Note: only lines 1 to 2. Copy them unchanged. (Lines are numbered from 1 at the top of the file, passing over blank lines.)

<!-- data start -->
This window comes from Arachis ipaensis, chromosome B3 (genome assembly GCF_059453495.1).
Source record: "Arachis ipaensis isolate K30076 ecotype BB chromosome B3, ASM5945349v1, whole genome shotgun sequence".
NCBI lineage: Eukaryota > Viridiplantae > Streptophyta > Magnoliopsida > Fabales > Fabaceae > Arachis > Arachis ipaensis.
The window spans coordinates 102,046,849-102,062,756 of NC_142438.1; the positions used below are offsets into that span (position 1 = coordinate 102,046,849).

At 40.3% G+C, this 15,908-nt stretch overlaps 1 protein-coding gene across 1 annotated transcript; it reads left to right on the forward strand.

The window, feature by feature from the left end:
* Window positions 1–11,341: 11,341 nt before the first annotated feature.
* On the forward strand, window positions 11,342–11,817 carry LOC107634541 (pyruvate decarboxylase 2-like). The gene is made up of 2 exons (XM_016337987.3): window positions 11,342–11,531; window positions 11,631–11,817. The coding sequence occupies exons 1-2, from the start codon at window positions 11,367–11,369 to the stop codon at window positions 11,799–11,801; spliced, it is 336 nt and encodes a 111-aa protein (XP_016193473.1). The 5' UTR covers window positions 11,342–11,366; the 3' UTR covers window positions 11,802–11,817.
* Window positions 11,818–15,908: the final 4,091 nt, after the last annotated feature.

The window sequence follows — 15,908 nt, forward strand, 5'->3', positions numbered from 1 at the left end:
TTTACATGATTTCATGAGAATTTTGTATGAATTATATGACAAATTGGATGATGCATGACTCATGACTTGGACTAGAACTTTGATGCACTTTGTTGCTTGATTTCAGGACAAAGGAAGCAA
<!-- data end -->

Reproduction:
This window comes from Arachis ipaensis, chromosome B3 (genome assembly GCF_059453495.1).
Source record: "Arachis ipaensis isolate K30076 ecotype BB chromosome B3, ASM5945349v1, whole genome shotgun sequence".